IDEAS home Printed from
   My bibliography  Save this paper

Are female employment statistics more sensitive than male ones to questionnaire design? Evidence from Cameroon, Mali and Senegal


  • Virginie Comblon

    () (Universite Paris-Dauphine, PSL Research University, IRD, LEDa, DIAL, 75016 PARIS, FRANCE)

  • Anne-Sophie Robilliard

    () (IRD, LEDa, DIAL UMR 225, 75010 Paris, France)


This paper investigates the effect of several survey questionnaire characteristics on employment statistics. It also assess the differences in sensitivity to survey design across gender and living area. Indeed, as suggested in the literature, women, especially those living in rural areas, are expected to be more sensitive than men to survey design, due to both the nature of the work (seasonal, occasional, temporary, informal, unpaid family work) and social norms. In many African countries, labor force surveys are not available on a regular basis and the way existing household surveys and census measure employment differs greatly, both over time and between countries. This makes it difficult to properly study labor market dynamics and to draw meaningful policy recommendations. Using about fifty surveys and censuses collected in Cameroon, Mali and Senegal between 1976 and 2012, we first review the diversity of survey instruments used and highlight the key questionnaire characteristics that are likely to affect employment statistics. Exploiting within-survey variations of the wording of questions, the detail of the labor module and the length of the reference period, we then assess the effect of these features on labor statistics. Empirical results shows significant effects of each questionnaire feature and suggest that women are not systematically more sensitive than men to survey design, nor is it the case for rural individuals compared to urban ones.

Suggested Citation

  • Virginie Comblon & Anne-Sophie Robilliard, 2015. "Are female employment statistics more sensitive than male ones to questionnaire design? Evidence from Cameroon, Mali and Senegal," Working Papers DT/2015/22, DIAL (Développement, Institutions et Mondialisation).
  • Handle: RePEc:dia:wpaper:dt201522

    Download full text from publisher

    File URL:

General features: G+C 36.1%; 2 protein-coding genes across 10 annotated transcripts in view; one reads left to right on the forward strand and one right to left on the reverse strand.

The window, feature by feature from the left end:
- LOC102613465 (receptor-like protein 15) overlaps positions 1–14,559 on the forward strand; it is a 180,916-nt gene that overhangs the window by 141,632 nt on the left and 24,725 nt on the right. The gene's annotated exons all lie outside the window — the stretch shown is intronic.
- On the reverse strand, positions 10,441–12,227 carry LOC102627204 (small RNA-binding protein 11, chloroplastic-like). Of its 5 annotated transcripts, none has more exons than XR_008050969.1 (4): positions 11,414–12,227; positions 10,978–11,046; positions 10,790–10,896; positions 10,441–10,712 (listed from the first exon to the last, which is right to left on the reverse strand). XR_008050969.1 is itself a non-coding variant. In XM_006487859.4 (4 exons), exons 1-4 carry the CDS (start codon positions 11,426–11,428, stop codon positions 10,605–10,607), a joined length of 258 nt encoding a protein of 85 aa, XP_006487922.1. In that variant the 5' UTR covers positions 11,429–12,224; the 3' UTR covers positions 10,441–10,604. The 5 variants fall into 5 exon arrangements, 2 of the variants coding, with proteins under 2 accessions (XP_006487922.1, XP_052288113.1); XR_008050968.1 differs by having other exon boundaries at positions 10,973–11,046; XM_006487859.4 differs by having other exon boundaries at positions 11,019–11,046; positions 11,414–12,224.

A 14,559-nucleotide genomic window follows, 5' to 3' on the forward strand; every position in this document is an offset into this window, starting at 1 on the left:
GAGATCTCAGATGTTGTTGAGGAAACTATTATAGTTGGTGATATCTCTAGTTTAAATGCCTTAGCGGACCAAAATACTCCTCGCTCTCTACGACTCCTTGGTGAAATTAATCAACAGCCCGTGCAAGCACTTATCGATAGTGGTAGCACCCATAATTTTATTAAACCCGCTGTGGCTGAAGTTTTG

File Function: First version, 2015
    Download Restriction: no

    References listed on IDEAS

    1. Dillon, Andrew & Bardasi, Elena & Beegle, Kathleen & Serneels, Pieter, 2012. "Explaining variation in child labor statistics," Journal of Development Economics, Elsevier, vol. 98(1), pages 136-147.
    2. repec:ilo:ilowps:343981 is not listed on IDEAS
    3. Dammert, Ana C. & Galdo, Jose, 2013. "Child Labor Variation by Type of Respondent: Evidence from a Large-Scale Study," World Development, Elsevier, vol. 51(C), pages 207-220.
    4. Ray Langsten & Rania Salen, 2008. "Two Approaches to Measuring Women's Work in Developing Countries: A Comparison of Survey Data from Egypt," Population and Development Review, The Population Council, Inc., vol. 34(2), pages 283-305.
    5. Bardasi, Elena & Beegle, Kathleen & Dillon, Andrew & Serneels, Pieter, 2010. "Do labor statistics depend on how and to whom the questions are asked ? results from a survey experiment in Tanzania," Policy Research Working Paper Series 5192, The World Bank.
    6. repec:dau:papers:123456789/10921 is not listed on IDEAS
    Full references (including those not matched with items on IDEAS)

    More about this item


    Employment statistics; Survey design; Gender; Data comparability; Sub-Saharan Africa;

    JEL classification:

    • C81 - Mathematical and Quantitative Methods - - Data Collection and Data Estimation Methodology; Computer Programs - - - Methodology for Collecting, Estimating, and Organizing Microeconomic Data; Data Access
    • C83 - Mathematical and Quantitative Methods - - Data Collection and Data Estimation Methodology; Computer Programs - - - Survey Methods; Sampling Methods
    • J21 - Labor and Demographic Economics - - Demand and Supply of Labor - - - Labor Force and Employment, Size, and Structure
    • J71 - Labor and Demographic Economics - - Labor Discrimination - - - Hiring and Firing
    • O55 - Economic Development, Innovation, Technological Change, and Growth - - Economywide Country Studies - - - Africa

    NEP fields

    This paper has been announced in the following NEP Reports:


    Access and download statistics


    All material on this site has been provided by the respective publishers and authors. You can help correct errors and omissions. When requesting a correction, please mention this item's handle: RePEc:dia:wpaper:dt201522. See general information about how to correct material in RePEc.

    For technical questions regarding this item, or to correct its authors, title, abstract, bibliographic or download information, contact: (Loic Le Pezennec). General contact details of provider: .

    If you have authored this item and are not yet registered with RePEc, we encourage you to do it here. This allows to link your profile to this item. It also allows you to accept potential citations to this item that we are uncertain about.

    If CitEc recognized a reference but did not link an item in RePEc to it, you can help with this form .

    If you know of missing items citing this one, you can help us creating those links by adding the relevant references in the same way as above, for each refering item. If you are a registered author of this item, you may also want to check the "citations" tab in your RePEc Author Service profile, as there may be some citations waiting for confirmation.

    Please note that corrections may take a couple of weeks to filter through the various RePEc services.

    IDEAS is a RePEc service hosted by the Research Division of the Federal Reserve Bank of St. Louis . RePEc uses bibliographic data supplied by the respective publishers.